Georg said...

Asking Questions like:
"What is typical German?"
:=)

trond said...

bratwurst
beer
pollution
the villain
techno

Bee said...

Hi Peter,

Ha, that's a funny story :-) Though in my impression Germans aren't all that punctual. They might just interpret an agreed upon meeting time more literally. If you suggest to meet AT 8:30, I'll expect you to be there AT 8:30. Not 8:15, not 8:45, but 8:30. If you say let's meet AROUND 8:30, I'll give you a grace period of 15 minutes. Ie, never forget the errorbars. And yes, the Berlin Wall is a place I'm afraid. Best,

B.

Bee said...

Hi Michael: You must have interesting friends :-)

Bee said...

Trond,

Just out of curiosity: why pollution? Best,

B.

andrewg said...

Slightly OT...

The "end of all restrictions" sign is not unique to Germany - a similar sign is also used in the UK (and until recently Ireland), however it means something slightly different.

It used to mean the same thing as in Germany, but during the oil crisis a national speed limit of 60 or 70 mph (depending on the class of the road) was introduced. Instead of replacing the "no limit" signs they cut costs and just redefined their meaning. Now when you're driving in the UK you have to memorise the speed limits for the different classes of rural road, because they aren't written on any signs.

Thankfully the Republic of Ireland, who had followed suit but with different values(!), corrected this a couple of years ago when they metricated their speed limits.

Oh, and to get back on topic: engineering, forests, wurst, beer, black bread.

trond said...

Acid rain. I guess it's more historical, but it's what came to mind.

Anonymous said...

I know that Germany is now completely different, but if I don't think before writing, "Auschwitz" and war horrors are the first things that come to mind.

By the way, how do you tell "I obeyed to orders" in German? People who had post-docs in Germany tell me that this aspect is still present, and they were in Munchen!

Andrei Kirilyuk said...

Jean-Philippe said: “The challenge for Germany is now to find an expression of what is genuine to herself, in the context of Europe, and I am quite optimistic about it, now that most american influence (such as the neoconservative nonsense, see Habermas about it) is dwindling down.”

We agree on the challenge, but it may be more complicated with optimism about its realisation. There are no practical, visible signs in that direction. Even here, you see, there is a couple of people far from Germany who still prefer to think and be interested in “genuine” things realisation, while Germans and other “Europeans” tend to “quick-don't-think” about beer and cars and another billion of small practical features. Just “advanced” consumers, everywhere, including “intellectual” spheres. Science is but a vain, deeply corrupt competition for positions and salaries (everywhere, of course, not only in Germany). This degradation is simply “pioneered” by the USA today, but otherwise it's quite “international”, killing “genuine” life tendencies in the USA as well as elsewhere. After which they try to “save” it all by superficial “technical” arrangements (always reduced to ever more inflationary money redistribution in favour of ever emptier promises by ever more lying “elites”). The resulting impression is that a greater change is still indispensable if one wants to switch from today's mediocrity-dominated degradation to intelligence-based progress, with flourishing “genuine” tendencies and positive creative mood.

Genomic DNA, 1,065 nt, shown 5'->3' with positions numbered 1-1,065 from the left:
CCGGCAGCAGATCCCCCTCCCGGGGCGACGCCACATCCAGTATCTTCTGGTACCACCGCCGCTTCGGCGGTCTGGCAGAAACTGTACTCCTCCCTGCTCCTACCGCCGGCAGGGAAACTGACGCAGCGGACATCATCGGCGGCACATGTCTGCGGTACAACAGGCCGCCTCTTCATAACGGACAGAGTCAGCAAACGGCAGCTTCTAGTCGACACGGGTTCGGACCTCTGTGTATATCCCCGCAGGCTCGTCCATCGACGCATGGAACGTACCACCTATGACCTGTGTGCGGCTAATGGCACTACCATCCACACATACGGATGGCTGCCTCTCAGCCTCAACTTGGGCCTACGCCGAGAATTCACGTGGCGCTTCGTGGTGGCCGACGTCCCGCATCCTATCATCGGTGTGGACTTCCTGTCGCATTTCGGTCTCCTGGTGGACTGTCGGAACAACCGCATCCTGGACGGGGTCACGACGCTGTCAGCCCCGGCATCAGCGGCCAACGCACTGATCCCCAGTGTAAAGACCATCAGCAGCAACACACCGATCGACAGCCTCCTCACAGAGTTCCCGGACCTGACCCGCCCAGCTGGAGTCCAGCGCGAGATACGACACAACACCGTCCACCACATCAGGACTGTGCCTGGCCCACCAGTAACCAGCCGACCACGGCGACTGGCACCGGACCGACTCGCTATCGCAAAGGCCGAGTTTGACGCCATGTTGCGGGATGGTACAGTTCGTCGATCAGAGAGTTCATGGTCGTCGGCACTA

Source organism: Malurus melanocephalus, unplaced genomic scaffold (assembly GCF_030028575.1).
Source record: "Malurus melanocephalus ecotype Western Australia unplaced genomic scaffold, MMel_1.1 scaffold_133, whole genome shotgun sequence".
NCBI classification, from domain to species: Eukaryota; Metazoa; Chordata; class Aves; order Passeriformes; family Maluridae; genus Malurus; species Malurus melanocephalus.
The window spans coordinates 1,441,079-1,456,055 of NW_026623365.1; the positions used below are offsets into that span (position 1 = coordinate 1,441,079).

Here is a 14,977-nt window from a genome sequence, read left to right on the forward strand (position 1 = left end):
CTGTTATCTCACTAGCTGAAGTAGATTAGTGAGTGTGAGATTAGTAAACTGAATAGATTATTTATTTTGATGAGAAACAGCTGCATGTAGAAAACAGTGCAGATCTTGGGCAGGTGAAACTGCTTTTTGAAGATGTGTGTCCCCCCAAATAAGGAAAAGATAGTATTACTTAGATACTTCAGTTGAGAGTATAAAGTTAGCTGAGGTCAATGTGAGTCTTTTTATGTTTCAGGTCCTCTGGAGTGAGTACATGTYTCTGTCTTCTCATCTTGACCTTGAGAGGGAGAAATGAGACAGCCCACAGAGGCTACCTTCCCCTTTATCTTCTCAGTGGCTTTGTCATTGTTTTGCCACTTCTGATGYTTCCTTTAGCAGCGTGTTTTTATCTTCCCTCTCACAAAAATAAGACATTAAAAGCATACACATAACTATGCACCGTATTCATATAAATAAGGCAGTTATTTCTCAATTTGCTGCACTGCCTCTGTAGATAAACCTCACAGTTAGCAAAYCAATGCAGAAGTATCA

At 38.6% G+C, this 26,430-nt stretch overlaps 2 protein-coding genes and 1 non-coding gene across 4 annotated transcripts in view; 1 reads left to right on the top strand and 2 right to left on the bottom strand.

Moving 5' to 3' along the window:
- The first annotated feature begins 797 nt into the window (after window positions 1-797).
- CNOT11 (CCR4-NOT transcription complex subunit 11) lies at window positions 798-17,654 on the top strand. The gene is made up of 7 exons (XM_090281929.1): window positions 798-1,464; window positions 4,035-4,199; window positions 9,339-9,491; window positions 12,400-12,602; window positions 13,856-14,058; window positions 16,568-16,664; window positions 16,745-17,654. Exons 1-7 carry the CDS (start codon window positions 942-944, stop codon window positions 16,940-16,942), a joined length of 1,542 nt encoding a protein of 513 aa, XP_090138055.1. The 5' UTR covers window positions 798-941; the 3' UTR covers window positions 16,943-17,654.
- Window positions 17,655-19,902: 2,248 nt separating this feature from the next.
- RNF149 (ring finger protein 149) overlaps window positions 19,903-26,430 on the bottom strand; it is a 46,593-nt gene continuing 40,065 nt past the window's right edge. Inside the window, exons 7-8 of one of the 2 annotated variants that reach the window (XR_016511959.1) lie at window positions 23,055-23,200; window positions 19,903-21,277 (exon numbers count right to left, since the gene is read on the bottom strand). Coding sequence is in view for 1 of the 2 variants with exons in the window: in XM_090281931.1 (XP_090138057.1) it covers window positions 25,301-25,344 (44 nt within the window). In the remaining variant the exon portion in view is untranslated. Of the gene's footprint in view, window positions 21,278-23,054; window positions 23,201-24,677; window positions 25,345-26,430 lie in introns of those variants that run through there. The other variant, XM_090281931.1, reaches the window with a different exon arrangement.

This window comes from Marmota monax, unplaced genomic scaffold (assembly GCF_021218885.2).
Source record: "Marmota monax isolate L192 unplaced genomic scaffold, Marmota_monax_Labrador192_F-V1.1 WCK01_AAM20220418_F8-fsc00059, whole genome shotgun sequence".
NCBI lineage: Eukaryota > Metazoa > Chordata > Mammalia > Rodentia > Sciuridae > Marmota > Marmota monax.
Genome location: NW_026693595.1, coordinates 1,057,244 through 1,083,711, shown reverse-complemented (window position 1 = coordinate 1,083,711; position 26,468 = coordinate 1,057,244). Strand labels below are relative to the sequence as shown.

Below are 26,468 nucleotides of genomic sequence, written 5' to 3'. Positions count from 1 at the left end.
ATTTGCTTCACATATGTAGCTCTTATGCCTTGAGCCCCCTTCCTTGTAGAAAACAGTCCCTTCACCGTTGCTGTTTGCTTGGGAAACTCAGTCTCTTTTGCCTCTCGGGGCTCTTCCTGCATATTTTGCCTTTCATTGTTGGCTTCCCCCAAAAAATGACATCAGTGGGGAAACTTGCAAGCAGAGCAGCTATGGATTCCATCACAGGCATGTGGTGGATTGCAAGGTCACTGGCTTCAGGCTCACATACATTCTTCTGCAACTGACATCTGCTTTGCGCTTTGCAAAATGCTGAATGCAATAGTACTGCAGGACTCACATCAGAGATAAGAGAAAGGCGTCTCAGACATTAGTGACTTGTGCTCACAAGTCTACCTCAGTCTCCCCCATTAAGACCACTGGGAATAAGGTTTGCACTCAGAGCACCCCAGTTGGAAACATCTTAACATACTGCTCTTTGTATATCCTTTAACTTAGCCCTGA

Andreas said...

Zukunftsangst - looking fearfully into the future especially in times when everything is going smoothly, but fealing the better the harder it gets.

Resilience - the ability to withstand catastrophes on a national level and come out of it better than before.

Compulsive efficiency (at least in old school professionals) - if you want to torture a German, just make him look at a complete moron messing around with something he could to way better.

Trying to break the sonic barrier on the Autobahn

Winning on penalties

Cordoba78 said...

Fussball

Christine said...

Great thinkers, great physicists, great composers (you may enter separately if you wish)

Punctuality

Sausages

Second World War

Competence (whataver the nature of the activity involved)

Seriousness

Phil Warnell said...

Hi Bee,


Conviction

Perfectionists

Science

Technology

Fiercely Independent


Best,


Phil

Flavio said...

Physics discoveries, Quantum Mechanics

Classical music

Oktoberfest

Recycling

Anonymous said...

Hi Bee,

Bratwurst

Beer

Soccer

A160CC (mine :-)

Punctuality (at least they try harder than others)

Beethoven

"Uncle Albert", Max und Werner.

I compliment your currage to ask in the first place!

best

Klaus said...

best

Klaus

(above comment)

Jean-Philippe said...

Andrei,

I agree that "there are no practical, visible signs in that direction". But I take this as a reason for optimism, since if there was such signs, then the evolution would just be a boring one, quite obvious, and that does not entail any radical change.

What we may agree on as well, is that there are a wealth of fundamental problems, and these ones become more and more acute every day: problem in education, in economic organization, in meaning, and ultimately, at the root of all, a problem of identity.
All the questions raised by these domains were, until now, provided an answer by religions. However, we are now entering the last phase of a change started with the Renaissance, and that is taking the care of organizing human affairs away from the religion (in the largest sense of the term, as a system that posits a transcendental order, in this sense, the kind of consumerist capitalism that is coming to an end, was a religious system). For more on this aspect, you may check on the works of Marcel Gauchet.
At the center of this evolution is Europe, and this context creates a void that can only be filled by creativity, not an effect of creativity, not another static system, be it a new one, that would transfix identity and human societies into another archetype; but creativity itself, as a process to make history into an activity of self-invention, and not one of self-discovery or self-assertion, that refers to a higher order of reality.